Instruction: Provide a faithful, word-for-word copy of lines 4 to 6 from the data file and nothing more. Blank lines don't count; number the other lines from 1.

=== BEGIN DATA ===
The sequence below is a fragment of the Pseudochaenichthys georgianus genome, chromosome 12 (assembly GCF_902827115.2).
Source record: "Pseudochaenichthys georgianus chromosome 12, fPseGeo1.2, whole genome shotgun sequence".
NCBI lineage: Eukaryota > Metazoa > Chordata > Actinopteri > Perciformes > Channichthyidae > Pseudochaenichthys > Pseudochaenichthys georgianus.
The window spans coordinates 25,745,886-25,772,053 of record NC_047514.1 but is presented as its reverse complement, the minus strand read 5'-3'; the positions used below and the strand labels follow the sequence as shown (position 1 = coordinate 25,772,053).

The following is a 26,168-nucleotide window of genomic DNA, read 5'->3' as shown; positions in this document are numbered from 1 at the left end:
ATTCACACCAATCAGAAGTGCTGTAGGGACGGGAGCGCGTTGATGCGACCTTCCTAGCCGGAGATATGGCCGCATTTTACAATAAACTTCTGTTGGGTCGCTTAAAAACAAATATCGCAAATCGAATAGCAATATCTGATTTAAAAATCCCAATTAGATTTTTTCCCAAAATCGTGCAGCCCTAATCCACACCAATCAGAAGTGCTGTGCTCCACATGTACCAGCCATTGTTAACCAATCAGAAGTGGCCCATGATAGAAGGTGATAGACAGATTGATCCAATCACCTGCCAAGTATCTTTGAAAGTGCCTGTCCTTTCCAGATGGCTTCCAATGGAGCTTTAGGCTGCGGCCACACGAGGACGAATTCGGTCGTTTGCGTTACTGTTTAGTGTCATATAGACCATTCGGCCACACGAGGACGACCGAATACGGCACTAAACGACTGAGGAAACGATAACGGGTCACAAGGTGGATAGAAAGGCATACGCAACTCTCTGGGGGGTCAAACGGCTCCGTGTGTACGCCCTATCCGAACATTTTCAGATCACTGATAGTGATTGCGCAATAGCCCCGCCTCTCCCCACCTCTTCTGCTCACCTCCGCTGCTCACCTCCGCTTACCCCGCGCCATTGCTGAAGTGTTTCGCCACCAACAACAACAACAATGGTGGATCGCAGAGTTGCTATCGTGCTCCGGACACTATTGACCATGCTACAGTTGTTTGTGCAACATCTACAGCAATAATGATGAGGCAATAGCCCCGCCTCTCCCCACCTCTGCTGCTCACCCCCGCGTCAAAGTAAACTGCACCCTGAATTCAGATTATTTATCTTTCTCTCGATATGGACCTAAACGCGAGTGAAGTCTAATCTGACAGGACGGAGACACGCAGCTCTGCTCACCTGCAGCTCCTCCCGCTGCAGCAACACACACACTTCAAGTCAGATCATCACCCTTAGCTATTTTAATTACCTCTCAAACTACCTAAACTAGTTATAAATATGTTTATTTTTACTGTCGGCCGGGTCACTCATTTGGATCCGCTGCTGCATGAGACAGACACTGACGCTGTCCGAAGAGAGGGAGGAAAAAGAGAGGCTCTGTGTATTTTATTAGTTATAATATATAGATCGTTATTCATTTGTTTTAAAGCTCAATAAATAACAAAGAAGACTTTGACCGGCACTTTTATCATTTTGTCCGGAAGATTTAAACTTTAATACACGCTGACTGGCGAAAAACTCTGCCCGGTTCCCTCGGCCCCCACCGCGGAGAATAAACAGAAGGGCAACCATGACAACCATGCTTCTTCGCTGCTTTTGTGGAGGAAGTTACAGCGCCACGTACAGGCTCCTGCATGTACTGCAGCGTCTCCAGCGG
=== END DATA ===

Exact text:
The window spans coordinates 25,745,886-25,772,053 of record NC_047514.1 but is presented as its reverse complement, the minus strand read 5'-3'; the positions used below and the strand labels follow the sequence as shown (position 1 = coordinate 25,772,053).

The following is a 26,168-nucleotide window of genomic DNA, read 5'->3' as shown; positions in this document are numbered from 1 at the left end:
ATTCACACCAATCAGAAGTGCTGTAGGGACGGGAGCGCGTTGATGCGACCTTCCTAGCCGGAGATATGGCCGCATTTTACAATAAACTTCTGTTGGGTCGCTTAAAAACAAATATCGCAAATCGAATAGCAATATCTGATTTAAAAATCCCAATTAGATTTTTTCCCAAAATCGTGCAGCCCTAATCCACACCAATCAGAAGTGCTGTGCTCCACATGTACCAGCCATTGTTAACCAATCAGAAGTGGCCCATGATAGAAGGTGATAGACAGATTGATCCAATCACCTGCCAAGTATCTTTGAAAGTGCCTGTCCTTTCCAGATGGCTTCCAATGGAGCTTTAGGCTGCGGCCACACGAGGACGAATTCGGTCGTTTGCGTTACTGTTTAGTGTCATATAGACCATTCGGCCACACGAGGACGACCGAATACGGCACTAAACGACTGAGGAAACGATAACGGGTCACAAGGTGGATAGAAAGGCATACGCAACTCTCTGGGGGGTCAAACGGCTCCGTGTGTACGCCCTATCCGAACATTTTCAGATCACTGATAGTGATTGCGCAATAGCCCCGCCTCTCCCCACCTCTTCTGCTCACCTCCGCTGCTCACCTCCGCTTACCCCGCGCCATTGCTGAAGTGTTTCGCCACCAACAACAACAACAATGGTGGATCGCAGAGTTGCTATCGTGCTCCGGACACTATTGACCATGCTACAGTTGTTTGTGCAACATCTACAGCAATAATGATGAGGCAATAGCCCCGCCTCTCCCCACCTCTGCTGCTCACCCCCGCGTCAAAGTAAACTGCACCCTGAATTCAGATTATTTATCTTTCTCTCGATATGGACCTAAACGCGAGTGAAGTCTAATCTGACAGGACGGAGACACGCAGCTCTGCTCACCTGCAGCTCCTCCCGCTGCAGCAACACACACACTTCAAGTCAGATCATCACCCTTAGCTATTTTAATTACCTCTCAAACTACCTAAACTAGTTATAAATATGTTTATTTTTACTGTCGGCCGGGTCACTCATTTGGATCCGCTGCTGCATGAGACAGACACTGACGCTGTCCGAAGAGAGGGAGGAAAAAGAGAGGCTCTGTGTATTTTATTAGTTATAATATATAGATCGTTATTCATTTGTTTTAAAGCTCAATAAATAACAAAGAAGACTTTGACCGGCACTTTTATCATTTTGTCCGGAAGATTTAAACTTTAATACACGCTGACTGGCGAAAAACTCTGCCCGGTTCCCTCGGCCCCCACCGCGGAGAATAAACAGAAGGGCAACCATGACAACCATGCTTCTTCGCTGCTTTTGTGGAGGAAGTTACAGCGCCACGTACAGGCTCCTGCATGTACTGCAGCGTCTCCAGCGG